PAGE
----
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Growth in infancy and bone mass in later life
  1. Cyrus Coopera,
  2. Caroline Falla,
  3. Peter Eggera,
  4. Richard Hobbsb,
  5. Richard Eastellc,
  6. David Barkera
  1. aMRC Environmental Epidemiology Unit, University of Southampton, Southampton General Hospital, Southampton, United Kingdom , bDepartment of Nuclear Medicine, Hertford County Hospital, Hertford, United Kingdom, cClinical Sciences Centre, Northern General Hospital, Sheffield, United Kingdom
  1. Dr Cyrus Cooper, MRC Environmental Epidemiology Unit, Southampton General Hospital, Tremona Road, Southampton, SO16 6YD.


OBJECTIVE To examine the association between weight in infancy and bone mass during the seventh decade of life in a population based cohort for which detailed birth and childhood records were preserved.

METHODS 189 women and 224 men who were aged 63-73 years and were born in East Hertfordshire underwent bone densitometry by dual energy x ray absorptiometry. Measurements were also made of serum osteocalcin and urinary excretion of type 1 collagen cross linked N-telopeptide.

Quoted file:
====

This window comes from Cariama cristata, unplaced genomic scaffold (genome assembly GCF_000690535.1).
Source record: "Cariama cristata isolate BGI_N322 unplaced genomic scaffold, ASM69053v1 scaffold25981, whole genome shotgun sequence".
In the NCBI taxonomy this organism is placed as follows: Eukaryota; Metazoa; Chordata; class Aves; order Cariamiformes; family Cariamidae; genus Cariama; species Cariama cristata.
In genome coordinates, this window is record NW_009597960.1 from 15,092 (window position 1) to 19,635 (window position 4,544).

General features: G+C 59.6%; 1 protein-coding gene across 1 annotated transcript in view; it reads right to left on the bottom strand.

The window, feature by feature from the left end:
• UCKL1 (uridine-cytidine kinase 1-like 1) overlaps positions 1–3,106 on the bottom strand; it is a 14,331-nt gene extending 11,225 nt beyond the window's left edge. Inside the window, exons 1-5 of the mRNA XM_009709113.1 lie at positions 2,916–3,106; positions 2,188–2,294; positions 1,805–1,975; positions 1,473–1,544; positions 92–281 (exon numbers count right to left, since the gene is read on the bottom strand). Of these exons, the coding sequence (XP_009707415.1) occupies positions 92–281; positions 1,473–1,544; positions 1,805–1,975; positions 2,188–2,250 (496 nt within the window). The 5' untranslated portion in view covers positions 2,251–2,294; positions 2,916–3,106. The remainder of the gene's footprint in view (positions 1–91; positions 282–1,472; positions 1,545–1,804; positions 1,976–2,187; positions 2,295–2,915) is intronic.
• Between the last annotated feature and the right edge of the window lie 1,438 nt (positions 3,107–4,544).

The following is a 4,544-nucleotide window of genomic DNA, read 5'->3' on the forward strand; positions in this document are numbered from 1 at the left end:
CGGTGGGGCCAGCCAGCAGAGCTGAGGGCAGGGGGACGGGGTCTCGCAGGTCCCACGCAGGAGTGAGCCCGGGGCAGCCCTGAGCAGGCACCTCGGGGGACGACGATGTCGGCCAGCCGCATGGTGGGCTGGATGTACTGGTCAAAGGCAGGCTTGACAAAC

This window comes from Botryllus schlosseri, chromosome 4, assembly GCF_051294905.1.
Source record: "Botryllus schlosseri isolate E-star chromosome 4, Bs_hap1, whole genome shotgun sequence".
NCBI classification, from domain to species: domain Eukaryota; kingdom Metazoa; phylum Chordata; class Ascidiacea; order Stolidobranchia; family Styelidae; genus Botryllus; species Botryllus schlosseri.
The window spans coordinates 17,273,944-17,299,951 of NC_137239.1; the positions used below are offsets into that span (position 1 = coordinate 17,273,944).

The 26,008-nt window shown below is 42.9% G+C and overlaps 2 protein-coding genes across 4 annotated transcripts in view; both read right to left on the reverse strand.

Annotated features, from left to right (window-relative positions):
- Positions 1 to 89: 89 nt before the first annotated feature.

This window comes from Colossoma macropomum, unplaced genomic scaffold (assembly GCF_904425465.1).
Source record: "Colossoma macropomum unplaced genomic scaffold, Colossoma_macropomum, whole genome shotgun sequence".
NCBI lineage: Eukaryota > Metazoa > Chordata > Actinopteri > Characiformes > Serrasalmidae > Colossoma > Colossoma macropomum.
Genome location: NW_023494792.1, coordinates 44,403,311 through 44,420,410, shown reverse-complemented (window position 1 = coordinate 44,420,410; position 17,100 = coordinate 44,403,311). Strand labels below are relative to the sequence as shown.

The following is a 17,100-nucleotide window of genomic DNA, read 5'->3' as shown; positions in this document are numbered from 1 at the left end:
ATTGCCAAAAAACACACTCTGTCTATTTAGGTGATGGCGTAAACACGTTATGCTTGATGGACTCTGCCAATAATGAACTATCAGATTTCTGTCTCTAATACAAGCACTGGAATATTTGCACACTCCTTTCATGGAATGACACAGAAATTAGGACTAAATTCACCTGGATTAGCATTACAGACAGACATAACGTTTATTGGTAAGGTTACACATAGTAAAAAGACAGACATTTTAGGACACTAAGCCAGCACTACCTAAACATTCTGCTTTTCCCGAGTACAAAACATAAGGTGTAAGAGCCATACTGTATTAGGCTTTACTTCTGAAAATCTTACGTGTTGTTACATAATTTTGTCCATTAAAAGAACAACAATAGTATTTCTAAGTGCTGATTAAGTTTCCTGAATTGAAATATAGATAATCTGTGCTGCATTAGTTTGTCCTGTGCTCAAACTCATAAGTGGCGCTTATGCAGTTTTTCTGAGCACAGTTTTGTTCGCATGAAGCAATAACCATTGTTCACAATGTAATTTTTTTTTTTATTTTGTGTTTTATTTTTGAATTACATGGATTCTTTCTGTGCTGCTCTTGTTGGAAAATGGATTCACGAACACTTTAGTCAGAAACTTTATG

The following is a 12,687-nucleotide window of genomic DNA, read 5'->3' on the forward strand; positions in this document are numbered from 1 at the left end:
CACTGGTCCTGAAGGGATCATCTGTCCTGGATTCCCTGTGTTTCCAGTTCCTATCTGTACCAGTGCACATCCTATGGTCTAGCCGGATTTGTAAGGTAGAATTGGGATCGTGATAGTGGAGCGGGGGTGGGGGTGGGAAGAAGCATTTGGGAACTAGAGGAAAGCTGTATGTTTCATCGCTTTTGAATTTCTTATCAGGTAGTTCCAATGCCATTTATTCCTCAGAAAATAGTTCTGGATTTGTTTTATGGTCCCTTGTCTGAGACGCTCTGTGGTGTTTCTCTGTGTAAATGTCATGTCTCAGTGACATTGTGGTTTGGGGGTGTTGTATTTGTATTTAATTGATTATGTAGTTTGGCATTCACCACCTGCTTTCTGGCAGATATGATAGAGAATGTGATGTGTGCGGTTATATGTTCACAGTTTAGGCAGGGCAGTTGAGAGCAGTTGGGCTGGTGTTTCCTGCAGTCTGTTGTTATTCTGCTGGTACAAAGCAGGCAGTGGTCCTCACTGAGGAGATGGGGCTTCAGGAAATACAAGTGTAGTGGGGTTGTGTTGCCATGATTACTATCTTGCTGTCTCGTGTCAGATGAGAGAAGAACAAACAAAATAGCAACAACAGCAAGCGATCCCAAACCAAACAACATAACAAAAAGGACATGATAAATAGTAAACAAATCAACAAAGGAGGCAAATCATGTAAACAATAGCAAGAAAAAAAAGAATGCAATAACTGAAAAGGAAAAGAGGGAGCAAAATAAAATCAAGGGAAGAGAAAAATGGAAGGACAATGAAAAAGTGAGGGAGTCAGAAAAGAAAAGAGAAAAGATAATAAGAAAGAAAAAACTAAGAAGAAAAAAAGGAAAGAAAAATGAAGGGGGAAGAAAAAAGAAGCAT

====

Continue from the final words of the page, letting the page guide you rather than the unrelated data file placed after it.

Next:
RESULTS There were statistically significant associations between weight at 1 year and bone mineral content (but not bone mineral density) at the spine (P < 0.02) and femoral neck (P < 0.01) among women, and spine (P < 0.03) among men. Although serum osteocalcin was negatively correlated with bone mineral density at both sites among men and women, infant weight was not significantly associated with either biochemical marker of bone turnover.

CONCLUSIONS These data confirm our previous observations that growth in infancy is associated with skeletal size in adulthood, and suggest that skeletal growth may be programmed during intrauterine or early postnatal life.

  • growth
  • bone mass
  • infancy
  • adulthood

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